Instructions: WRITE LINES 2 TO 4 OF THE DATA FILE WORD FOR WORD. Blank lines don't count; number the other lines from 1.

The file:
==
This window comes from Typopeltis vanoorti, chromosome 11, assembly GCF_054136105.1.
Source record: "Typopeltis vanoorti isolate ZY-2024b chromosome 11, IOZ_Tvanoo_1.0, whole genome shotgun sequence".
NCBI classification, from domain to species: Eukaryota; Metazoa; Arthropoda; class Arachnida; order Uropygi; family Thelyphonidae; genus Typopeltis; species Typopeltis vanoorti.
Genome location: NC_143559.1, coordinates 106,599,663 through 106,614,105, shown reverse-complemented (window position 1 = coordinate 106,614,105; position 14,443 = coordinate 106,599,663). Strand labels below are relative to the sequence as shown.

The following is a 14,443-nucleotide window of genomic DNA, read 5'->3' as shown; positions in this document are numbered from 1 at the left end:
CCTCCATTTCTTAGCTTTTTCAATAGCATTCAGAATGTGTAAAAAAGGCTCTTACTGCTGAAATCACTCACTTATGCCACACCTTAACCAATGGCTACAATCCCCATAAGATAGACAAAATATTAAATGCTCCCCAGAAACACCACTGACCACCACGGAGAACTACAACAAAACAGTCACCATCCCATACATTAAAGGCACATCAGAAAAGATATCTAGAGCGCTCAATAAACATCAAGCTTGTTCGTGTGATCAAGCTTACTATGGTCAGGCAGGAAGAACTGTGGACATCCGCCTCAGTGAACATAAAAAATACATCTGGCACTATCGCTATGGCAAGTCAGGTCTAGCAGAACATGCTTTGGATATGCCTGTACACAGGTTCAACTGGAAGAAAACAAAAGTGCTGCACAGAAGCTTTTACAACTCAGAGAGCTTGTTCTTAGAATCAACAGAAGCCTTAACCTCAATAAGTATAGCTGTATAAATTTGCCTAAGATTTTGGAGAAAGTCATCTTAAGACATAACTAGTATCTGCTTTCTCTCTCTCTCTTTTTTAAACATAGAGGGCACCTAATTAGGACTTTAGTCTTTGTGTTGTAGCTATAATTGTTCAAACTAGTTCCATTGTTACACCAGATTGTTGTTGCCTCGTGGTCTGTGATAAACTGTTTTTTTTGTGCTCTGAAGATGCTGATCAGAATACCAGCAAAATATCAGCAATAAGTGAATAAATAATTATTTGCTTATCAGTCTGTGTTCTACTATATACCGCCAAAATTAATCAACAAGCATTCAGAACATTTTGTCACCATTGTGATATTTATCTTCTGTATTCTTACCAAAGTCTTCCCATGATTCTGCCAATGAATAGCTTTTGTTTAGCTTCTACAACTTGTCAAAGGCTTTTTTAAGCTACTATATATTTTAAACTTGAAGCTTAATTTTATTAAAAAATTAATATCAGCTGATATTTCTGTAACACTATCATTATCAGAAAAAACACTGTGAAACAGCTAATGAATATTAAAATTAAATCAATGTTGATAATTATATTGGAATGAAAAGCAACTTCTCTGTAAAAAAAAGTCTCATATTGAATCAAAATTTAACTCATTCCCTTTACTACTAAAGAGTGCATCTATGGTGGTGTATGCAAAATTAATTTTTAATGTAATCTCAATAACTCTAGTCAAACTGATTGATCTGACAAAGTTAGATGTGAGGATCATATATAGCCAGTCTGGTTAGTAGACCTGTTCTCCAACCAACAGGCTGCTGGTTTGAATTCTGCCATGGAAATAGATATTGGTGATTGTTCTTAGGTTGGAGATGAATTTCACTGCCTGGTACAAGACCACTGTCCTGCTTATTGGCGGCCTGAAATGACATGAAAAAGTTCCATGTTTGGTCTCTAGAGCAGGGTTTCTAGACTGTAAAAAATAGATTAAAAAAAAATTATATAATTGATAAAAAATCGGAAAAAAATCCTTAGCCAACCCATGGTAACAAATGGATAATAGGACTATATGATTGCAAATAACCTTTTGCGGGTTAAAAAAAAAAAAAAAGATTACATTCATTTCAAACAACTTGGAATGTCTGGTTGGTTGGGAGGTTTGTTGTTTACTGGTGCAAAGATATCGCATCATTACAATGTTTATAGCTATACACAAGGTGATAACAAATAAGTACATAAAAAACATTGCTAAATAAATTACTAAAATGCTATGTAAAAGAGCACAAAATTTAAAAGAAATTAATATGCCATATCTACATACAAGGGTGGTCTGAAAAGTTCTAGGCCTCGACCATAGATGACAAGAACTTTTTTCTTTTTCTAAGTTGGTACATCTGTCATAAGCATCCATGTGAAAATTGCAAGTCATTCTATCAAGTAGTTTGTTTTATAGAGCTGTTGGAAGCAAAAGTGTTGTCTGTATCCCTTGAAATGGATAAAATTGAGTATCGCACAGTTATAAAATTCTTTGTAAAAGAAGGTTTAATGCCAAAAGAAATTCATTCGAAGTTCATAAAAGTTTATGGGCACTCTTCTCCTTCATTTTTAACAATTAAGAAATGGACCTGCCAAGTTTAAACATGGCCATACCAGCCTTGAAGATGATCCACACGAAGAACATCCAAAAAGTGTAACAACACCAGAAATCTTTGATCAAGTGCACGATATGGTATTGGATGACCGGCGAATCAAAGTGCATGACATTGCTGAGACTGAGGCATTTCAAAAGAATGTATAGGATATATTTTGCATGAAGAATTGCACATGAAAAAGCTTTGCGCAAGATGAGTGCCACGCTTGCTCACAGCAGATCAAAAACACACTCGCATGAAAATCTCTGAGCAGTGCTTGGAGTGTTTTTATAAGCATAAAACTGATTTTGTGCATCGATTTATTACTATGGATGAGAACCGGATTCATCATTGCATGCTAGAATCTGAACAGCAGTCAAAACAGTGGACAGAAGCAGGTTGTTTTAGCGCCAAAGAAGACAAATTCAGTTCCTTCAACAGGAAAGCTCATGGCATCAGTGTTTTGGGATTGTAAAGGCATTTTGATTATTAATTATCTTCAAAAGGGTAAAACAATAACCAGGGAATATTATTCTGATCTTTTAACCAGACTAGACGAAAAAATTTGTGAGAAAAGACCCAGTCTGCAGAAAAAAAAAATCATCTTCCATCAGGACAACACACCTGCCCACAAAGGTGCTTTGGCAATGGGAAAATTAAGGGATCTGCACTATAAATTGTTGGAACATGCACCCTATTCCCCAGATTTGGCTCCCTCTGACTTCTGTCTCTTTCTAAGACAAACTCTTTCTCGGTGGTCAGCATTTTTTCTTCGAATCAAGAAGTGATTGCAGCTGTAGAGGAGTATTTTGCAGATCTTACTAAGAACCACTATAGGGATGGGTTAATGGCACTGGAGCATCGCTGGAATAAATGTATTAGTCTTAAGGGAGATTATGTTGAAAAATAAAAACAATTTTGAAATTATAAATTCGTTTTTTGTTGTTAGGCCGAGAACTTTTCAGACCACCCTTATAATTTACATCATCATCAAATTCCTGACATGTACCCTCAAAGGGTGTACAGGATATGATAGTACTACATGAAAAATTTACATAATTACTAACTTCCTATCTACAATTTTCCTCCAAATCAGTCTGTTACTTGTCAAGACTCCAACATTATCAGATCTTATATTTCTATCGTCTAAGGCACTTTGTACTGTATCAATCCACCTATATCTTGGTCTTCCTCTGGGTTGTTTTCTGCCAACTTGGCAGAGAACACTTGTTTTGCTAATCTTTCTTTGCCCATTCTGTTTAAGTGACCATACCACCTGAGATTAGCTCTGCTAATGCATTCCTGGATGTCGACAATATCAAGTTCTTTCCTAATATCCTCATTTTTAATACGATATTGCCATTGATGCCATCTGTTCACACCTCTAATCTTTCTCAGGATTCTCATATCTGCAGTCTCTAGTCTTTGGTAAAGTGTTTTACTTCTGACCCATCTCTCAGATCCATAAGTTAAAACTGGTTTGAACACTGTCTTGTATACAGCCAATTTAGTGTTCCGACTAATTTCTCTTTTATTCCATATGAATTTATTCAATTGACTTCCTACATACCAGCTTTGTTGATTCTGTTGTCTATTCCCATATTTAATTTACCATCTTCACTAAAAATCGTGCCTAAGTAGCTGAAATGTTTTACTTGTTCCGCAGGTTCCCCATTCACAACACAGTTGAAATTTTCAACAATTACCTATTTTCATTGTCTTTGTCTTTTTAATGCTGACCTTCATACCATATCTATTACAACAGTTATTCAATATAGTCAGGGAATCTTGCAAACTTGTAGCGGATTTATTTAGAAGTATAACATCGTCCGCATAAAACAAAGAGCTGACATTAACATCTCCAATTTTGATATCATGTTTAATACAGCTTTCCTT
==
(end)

Source record: "Typopeltis vanoorti isolate ZY-2024b chromosome 11, IOZ_Tvanoo_1.0, whole genome shotgun sequence".
NCBI classification, from domain to species: Eukaryota; Metazoa; Arthropoda; class Arachnida; order Uropygi; family Thelyphonidae; genus Typopeltis; species Typopeltis vanoorti.
Genome location: NC_143559.1, coordinates 106,599,663 through 106,614,105, shown reverse-complemented (window position 1 = coordinate 106,614,105; position 14,443 = coordinate 106,599,663). Strand labels below are relative to the sequence as shown.